Pilot Study of Methods to Document Quantity and Variation of Independent Patient Exercise and Activity After Total Knee Arthroplasty

Article (PDF Available)inThe Journal of Arthroplasty 21(6 Suppl 2):157-63 · October 2006with11 Reads
DOI: 10.1016/j.arth.2006.05.007 · Source: PubMed
Variation in patients' independent exercise and activity after total knee arthroplasty (TKA) surgery may contribute to variable functional gains but have never been quantified. We pilot tested daily exercise logs and step activity monitors to quantify exercise and general home activity post-TKA. Patients successfully maintained logs and wore activity monitors. Logs documented significant variation in quantity of daily exercises. Women with poor emotional health recorded fewer repetitions and greater variation. More daily exercise repetitions correlated with larger 6-month functional improvement. Activity peaks on step monitors correlated with logged exercise sessions. However, most step activity was in addition to exercise sessions. Further research is needed to validate these findings and to clarify the relationship among post-TKA exercise, activity, and functional gain.

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Available from: Wenjun Li, Jan 19, 2016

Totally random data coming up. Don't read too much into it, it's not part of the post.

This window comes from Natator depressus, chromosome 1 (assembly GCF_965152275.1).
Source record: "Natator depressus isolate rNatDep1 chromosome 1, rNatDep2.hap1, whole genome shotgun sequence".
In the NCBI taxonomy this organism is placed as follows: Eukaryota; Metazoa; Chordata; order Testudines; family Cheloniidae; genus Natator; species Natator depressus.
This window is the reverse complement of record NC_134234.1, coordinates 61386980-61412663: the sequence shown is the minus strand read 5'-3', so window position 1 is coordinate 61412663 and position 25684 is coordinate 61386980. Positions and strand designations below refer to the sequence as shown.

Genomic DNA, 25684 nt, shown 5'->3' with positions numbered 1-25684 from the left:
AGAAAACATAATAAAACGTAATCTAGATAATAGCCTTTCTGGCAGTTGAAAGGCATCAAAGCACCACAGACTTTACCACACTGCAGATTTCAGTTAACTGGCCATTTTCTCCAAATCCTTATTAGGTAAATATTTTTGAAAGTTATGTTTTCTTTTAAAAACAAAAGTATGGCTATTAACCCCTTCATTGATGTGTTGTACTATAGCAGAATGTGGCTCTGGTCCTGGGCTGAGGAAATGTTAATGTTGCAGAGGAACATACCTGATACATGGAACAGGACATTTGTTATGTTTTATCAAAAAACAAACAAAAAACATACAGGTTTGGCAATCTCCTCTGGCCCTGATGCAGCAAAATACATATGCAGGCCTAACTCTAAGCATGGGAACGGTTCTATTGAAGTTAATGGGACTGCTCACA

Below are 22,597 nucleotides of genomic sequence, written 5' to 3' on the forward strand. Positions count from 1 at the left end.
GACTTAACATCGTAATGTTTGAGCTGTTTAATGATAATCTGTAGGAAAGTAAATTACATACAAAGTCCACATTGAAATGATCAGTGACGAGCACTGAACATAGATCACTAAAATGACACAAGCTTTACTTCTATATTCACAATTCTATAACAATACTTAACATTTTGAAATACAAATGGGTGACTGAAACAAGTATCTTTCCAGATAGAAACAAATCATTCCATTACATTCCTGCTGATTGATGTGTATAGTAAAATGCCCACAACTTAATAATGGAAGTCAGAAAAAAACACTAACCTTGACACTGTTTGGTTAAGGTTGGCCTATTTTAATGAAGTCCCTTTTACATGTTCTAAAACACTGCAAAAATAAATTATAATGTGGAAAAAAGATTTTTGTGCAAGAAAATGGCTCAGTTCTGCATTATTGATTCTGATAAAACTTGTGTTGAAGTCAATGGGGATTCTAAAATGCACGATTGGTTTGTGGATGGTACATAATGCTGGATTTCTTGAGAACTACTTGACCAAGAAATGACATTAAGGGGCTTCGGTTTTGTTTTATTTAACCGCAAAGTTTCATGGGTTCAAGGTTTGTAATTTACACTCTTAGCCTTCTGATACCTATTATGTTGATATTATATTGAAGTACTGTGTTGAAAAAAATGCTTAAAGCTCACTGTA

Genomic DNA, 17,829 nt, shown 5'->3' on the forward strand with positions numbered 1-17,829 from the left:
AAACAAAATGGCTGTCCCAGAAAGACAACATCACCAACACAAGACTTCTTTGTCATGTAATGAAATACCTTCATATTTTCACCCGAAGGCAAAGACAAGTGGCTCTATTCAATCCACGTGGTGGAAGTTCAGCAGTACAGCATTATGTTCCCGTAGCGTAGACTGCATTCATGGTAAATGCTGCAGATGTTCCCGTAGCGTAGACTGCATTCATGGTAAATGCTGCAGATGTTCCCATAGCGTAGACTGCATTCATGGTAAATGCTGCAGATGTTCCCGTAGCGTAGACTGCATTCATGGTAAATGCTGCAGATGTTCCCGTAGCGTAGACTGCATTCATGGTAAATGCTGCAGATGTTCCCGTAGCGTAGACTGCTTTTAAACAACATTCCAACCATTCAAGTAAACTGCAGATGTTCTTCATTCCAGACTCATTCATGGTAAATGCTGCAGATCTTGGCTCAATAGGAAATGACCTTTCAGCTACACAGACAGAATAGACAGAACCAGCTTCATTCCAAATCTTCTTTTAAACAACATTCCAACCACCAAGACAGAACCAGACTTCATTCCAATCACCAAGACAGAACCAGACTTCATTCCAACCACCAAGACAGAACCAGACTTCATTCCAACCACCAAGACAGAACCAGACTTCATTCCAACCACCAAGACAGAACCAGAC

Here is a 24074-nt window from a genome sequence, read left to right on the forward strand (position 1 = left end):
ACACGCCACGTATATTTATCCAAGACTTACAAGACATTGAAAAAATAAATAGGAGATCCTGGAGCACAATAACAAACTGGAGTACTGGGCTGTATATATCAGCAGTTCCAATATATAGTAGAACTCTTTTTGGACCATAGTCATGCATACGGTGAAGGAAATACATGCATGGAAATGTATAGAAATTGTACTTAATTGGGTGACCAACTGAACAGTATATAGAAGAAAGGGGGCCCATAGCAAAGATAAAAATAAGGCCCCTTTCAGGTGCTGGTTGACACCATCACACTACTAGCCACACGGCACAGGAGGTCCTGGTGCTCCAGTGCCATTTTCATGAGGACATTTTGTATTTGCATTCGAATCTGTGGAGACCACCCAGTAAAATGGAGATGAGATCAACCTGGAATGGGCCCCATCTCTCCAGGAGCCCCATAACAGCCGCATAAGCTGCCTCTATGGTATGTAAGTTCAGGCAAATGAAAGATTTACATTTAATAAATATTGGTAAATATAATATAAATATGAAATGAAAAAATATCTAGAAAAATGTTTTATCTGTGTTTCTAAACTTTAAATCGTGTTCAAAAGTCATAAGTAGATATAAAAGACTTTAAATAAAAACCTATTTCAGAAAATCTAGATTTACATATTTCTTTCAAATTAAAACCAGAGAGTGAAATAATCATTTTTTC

• "We have examined these associations in our pilot research and our data support a direct relationship between quantity of post-TKR exercise and activity and functional gain after TKR. This relationship was mediated by the patient's emotional health (SF36, MCS) and MCS was directly correlated with self-efficacy for arthritis self-care [9]. Based on the existing evidence, we hypothesize that a Patient Self-Management Support intervention that targets self-efficacy for physical activity and independent activity and exercise during the peri-operative TKR period will improve actual adherence to independent exercise and activity and, thus, maximize 6 and 12 month functional outcomes among post-TKR patients. "